Small Steps Toward Mission – The Most Excellent Way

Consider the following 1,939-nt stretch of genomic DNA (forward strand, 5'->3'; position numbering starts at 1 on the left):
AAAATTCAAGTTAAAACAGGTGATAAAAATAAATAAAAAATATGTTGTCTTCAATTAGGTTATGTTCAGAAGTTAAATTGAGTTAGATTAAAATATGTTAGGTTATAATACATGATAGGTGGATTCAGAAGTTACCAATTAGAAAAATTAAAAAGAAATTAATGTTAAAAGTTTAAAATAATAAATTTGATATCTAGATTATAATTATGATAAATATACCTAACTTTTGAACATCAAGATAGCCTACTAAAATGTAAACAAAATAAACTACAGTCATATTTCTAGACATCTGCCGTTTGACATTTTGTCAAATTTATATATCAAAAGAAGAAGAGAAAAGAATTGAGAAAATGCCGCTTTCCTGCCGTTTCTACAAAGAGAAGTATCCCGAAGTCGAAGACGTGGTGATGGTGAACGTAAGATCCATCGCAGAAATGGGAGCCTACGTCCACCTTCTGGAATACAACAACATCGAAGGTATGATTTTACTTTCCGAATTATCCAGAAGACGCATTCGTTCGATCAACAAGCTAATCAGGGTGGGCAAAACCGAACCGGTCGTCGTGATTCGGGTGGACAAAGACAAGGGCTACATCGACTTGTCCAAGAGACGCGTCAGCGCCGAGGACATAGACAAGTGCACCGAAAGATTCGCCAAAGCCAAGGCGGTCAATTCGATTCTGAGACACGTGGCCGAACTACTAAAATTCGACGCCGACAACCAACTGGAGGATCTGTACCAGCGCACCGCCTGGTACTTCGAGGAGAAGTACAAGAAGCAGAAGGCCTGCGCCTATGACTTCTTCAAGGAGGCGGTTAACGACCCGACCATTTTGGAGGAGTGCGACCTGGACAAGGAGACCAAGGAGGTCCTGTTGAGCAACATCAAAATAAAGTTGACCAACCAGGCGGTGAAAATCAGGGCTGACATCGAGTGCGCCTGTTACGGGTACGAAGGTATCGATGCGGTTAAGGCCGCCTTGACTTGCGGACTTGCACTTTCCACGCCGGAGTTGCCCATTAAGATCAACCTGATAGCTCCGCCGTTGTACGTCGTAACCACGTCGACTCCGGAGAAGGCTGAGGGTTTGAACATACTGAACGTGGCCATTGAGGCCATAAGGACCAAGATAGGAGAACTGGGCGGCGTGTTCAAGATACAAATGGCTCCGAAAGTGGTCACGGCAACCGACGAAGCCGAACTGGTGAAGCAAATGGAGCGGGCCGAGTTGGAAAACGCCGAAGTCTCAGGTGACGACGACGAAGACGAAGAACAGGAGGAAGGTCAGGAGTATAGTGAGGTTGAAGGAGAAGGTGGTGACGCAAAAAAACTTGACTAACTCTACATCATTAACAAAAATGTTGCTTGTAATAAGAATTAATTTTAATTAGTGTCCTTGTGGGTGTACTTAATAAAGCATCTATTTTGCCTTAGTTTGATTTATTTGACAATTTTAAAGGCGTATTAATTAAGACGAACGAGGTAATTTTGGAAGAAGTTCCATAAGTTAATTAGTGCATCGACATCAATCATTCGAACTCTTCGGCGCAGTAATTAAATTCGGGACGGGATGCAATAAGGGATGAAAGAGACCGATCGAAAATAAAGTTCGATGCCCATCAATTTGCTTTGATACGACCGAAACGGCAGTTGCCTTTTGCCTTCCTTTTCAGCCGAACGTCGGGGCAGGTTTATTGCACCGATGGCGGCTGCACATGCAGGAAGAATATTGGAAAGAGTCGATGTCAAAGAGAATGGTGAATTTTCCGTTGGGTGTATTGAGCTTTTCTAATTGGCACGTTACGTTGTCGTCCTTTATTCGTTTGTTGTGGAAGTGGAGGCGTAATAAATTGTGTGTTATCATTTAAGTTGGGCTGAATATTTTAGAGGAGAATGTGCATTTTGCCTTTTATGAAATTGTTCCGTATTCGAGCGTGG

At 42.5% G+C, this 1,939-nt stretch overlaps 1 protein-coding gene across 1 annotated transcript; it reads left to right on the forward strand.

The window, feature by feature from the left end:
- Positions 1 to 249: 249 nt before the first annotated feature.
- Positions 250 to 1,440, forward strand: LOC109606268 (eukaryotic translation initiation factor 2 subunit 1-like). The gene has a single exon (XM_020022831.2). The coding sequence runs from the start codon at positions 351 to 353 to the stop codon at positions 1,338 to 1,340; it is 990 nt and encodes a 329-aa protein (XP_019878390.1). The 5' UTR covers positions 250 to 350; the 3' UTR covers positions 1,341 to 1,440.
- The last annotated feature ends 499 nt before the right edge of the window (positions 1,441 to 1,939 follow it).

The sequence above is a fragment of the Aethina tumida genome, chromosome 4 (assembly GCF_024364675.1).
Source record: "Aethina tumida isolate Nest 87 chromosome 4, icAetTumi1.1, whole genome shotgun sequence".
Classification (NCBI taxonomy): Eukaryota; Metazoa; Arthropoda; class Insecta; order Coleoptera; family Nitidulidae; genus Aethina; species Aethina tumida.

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How do you get from growing up in rural mid-Canterbury to Global mission in the megacity of Tokyo? This is week one of a four-part miniseries “Small Steps Towards Mission” following NZCMS Mission Partner, Luke Sinclair. In this series, Luke highlights four key turning points in his life and four small steps of everyday discipleship that God can use to send each of us out on mission. This is week 2 in the series. You can read the first article here. My first car was certainly no head-turner – a light blue 1989 Hyundai Excel granny-hatchback affectionately named “The OG-mobile” after the first two letters of the number plate. Yet the second turning point on my path towards Japan involved this car – both metaphorically and physically. The big change came about when I finally understood the second half of a single Bible verse.The verse was 1 Corinthians 12:31 and the first half I understood well, “Now eagerly desire the greater gifts.” At High School, I had spent a lot of time reading this chapter and the similar passage in Romans 12 about spiritual gifts. I had tried to work out which ones God had given me and which ones I hoped he would one day give me. Although I would have said I’d be content with whatever the Holy Spirit gave, in reality, I wanted the more impressive, more powerful, more ‘spiritual’ ones. The gifts of serving or giving money described in Romans 12:7 -8 seemed like drawing the short straw!But as I came back to following Jesus while at University, I spent time in 1 Corinthians again and began to spot things I hadn’t seen before. Previously I’d read chapters 12 and 14 as “Paul’s guide to spiritual gifts” – almost as if it was an instruction manual. But I’d never stopped to ask what chapter 13 was doing in the middle of them – that famous passage about love. Reading through the whole letter I saw how the Corinthian Church was full of the Holy Spirit and very gifted (1 Corinthians 1:5-7).  And yet Paul said they were “still worldly” and “mere infants” (1 Corinthians 3:1). They were a church divided over many things, one of which was spiritual gifts that they appeared to be using to gain recognition, status and power. And so smack in the middle of his teaching on this topic in 12:31 Paul says, “Now eagerly desire the greater gifts. And yet I will show you the most excellent way.” This way is the way of love. Not the romantic kind, but the love that sinful people at church are to show to each other and to build each other up to persevere in following Jesus.All of a sudden my understanding of this passage was flipped upside down. In my eager desire for the most ‘impressive’ spiritual gifts, I was acting just like the Corinthians! I realised that rather than looking inward to ask ”What is my spiritual gift?”, the most excellent way was to look outward and ask “How can I love my brothers and sisters at church one step more?’”Around that time I had been helping with the church logistics team which set up and packed down the primary school we met in each Sunday. Rather than this just being a ‘good thing to do’ I started viewing this as one way the Holy Spirit had gifted me to love my brothers and sisters. And as I kept looking at what the needs were in front of me, I didn’t see any ‘impressive’ upfront roles, but I did see that the logistics team needed more leaders who could take on responsibility for the Sunday set-up. Not quite what I had imagined or desired (being a non-committal 21-year-old). I had wanted the spiritual gift equivalent of a Lamborghini – impressive and powerful! But God had given me a Hyundai. Literally. Yet this was the way to love at that time. So, I and the OG-mobile started turning up early to transport gear to the school and organise set up.If you had told me back then that I would later become a cross-cultural Mission Partner sent overseas, I would have laughed. That was not something I wanted to do nor believed God had gifted me in. And yet, looking back now, I can see how that season of meditating on 1 Corinthians was a key turning point. God had transformed my mind by his Word to change the way I approached service, putting love at the centre. And by his grace I’ve (imperfectly) tried to keep asking the question and remaining open to God’s answer – “How could I love my brothers and sisters one step more?” Who knows where God will lead me, or you, next with such a question!?Do you know someone discerning what it means to be “Sent by Jesus”? We invite you to share this series with them. We will be publishing one article a week here on our website and Facebook Page.